What people are saying - Write a review
We haven't found any reviews in the usual places.
Other editions - View all
The History of the Twenty-Ninth Regiment of Massachusetts Volunteer Infantry ...
William H. Osborne
No preview available - 2015
afternoon April army arrived artillery assault Battalion battery began Boston Burnside camp Camp Butler Captain Captain Leach captured cavalry Charles Clarke Colonel Barnes column command Company H comrades Confederate Corporal creek division Doten duty East Bridgewater enemy enemy's engaged enlisted eral field fire flag Fort Stedman Fortress Monroe Fourth Regiment front garrison George George W guard guns halted Hampton Henry hill hundred infantry Irish Brigade James James River John Joseph July June Knoxville large number Lieutenant-Colonel Massachusetts ment Merrimack miles militia morning moved movement mustered National Cemetery nearly Newport night Ninth Corps Number of grave o'clock officers pany passed Phelps pickets Private railroad reached rear received regi Richardson river road Savage's Station Second Lieutenant Sergeant Sewall's Point shell shot skirmishers soldiers soon stationed steamer Third Regiment Thomas tion town troops Twenty-ninth Regiment volunteers William H woods wounded
Page 32 - Power that hath made and preserved us a nation ! Then conquer we must, when our cause it is just, And this be our motto, "In God is our trust!
Page 193 - The Irish brigade sustained its well-earned reputation. After suffering terribly in officers and men, and strewing the ground with their enemies as they drove them back, their ammunition nearly expended, and their commander, General Meagher, disabled by the fall of his horse shot under him, this brigade was ordered to give place to General Oaldwell's brigade, which advanced to a short distance in its rear.
Page 9 - The state treasurer is hereby authorized, under the direction of the governor and council, to borrow...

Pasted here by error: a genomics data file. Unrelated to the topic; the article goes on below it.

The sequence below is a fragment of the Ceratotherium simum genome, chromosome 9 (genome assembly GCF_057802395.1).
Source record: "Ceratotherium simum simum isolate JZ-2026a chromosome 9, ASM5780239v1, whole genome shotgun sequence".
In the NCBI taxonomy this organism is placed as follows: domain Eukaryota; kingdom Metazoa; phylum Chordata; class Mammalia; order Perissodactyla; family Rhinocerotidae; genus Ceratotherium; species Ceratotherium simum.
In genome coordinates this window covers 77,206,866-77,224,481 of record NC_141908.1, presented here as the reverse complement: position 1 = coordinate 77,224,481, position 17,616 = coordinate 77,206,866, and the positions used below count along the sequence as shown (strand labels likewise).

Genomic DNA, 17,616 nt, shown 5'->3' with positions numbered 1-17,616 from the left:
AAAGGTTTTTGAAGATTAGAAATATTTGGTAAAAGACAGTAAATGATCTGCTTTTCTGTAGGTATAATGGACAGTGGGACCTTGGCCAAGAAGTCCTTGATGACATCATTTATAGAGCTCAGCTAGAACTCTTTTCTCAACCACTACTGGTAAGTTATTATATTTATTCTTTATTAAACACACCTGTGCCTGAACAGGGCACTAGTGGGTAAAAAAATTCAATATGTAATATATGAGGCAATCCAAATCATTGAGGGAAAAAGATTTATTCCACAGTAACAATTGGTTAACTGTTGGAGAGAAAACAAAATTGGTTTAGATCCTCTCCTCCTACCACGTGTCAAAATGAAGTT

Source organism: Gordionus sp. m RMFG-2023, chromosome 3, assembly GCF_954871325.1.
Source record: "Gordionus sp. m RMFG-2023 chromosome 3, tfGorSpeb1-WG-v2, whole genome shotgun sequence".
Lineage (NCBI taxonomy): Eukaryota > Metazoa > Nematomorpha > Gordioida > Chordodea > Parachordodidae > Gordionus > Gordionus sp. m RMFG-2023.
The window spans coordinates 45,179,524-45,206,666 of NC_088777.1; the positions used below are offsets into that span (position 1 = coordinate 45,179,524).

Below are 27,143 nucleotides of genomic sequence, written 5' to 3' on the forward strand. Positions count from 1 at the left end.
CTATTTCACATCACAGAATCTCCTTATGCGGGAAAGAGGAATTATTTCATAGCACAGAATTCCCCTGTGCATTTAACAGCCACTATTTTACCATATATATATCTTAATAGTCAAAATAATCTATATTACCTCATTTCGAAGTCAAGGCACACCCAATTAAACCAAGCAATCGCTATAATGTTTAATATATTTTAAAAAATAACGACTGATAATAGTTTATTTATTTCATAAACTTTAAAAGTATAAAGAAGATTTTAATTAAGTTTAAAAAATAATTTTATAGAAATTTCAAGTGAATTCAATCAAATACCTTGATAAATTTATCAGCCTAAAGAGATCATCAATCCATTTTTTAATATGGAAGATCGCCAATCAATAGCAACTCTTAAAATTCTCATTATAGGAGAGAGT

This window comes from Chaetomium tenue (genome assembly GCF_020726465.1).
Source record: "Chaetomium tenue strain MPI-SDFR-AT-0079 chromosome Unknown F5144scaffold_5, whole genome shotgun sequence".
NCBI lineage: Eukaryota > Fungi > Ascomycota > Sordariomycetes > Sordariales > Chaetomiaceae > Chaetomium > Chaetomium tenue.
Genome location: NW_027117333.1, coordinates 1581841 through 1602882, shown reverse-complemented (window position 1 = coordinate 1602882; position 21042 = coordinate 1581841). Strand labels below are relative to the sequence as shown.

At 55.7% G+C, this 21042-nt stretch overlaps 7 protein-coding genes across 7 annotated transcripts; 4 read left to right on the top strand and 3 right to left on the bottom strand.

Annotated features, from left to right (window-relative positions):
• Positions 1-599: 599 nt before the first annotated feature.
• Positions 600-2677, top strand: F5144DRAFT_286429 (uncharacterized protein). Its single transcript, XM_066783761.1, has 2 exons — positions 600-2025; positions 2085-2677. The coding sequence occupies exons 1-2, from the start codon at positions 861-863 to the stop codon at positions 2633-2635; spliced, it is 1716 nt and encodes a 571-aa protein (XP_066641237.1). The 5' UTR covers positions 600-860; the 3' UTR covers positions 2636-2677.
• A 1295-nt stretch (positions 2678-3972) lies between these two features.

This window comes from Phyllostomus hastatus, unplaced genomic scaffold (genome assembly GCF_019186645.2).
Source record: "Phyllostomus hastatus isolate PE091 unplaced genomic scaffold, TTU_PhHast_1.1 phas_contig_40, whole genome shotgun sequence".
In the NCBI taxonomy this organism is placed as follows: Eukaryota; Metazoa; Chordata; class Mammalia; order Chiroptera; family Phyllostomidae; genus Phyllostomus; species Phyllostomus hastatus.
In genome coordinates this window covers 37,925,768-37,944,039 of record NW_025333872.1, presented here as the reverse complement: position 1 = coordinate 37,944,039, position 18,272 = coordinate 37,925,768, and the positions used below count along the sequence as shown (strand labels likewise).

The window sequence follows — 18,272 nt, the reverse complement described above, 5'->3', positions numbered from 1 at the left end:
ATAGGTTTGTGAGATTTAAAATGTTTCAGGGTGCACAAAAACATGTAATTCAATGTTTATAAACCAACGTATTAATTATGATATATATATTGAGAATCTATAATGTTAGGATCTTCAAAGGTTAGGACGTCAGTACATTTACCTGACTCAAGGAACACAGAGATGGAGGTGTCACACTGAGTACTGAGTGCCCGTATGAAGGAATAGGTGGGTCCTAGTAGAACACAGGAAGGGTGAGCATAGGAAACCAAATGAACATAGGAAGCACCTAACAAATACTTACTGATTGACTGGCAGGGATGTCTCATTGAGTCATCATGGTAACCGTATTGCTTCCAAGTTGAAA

Page 241 - That the great Ulysses — the Yankee Generalissimo, surnamed Grant — has expressed his intention of dining in Vicksburg on Saturday next, and celebrating the Fourth of July by a grand dinner, and so forth. When asked if he would invite General Jo. Johnston to join, he said. ' N^o ! for fear there will be a row at the table.
Page 120 - ... messroom amidships, and burst in the boatswain's room, tearing four rooms all into one, in its passage exploding two charges of powder, which set the ship on fire, but it was promptly extinguished by a party headed by my first lieutenant.
Page 311 - ... as soon as the leading regiments of the two brigades pass through the gap in the enemy's line, the leading regiment of the right brigade to come into line perpendicular to the enemy's line by the 'right companies on the right into line, wheel...
Page 252 - River into his intrenchments at Jackson, and, after a siege of eight days, compelled him to fly in disorder from the Mississippi Valley. The endurance, valor, and general good conduct of the Ninth...
Page 241 - We are indebted to Major Gillespie for a steak of Confederate beef, alias meat. We have tried it and can assure our friends that if It Is rendered necessary, they need have no scruples in eating the meat.
Page 242 - Two days bring about great changes. The banner of the Union floats over Vicksburg. Gen. Grant has "caught the rabbit;" he has dined in Vicksburg, and he did bring his dinner with him. The "Citizen" lives to see it. For the last time it appears on "Wall-paper.
Page 317 - The services performed by the 9th corps on many a well-fought battle-field, not only in this campaign but in others, have been such as to prove that they are second to none in the service. Your committee believe that any other troops exposed to the same influences, under the same circumstances, and for the same length of time...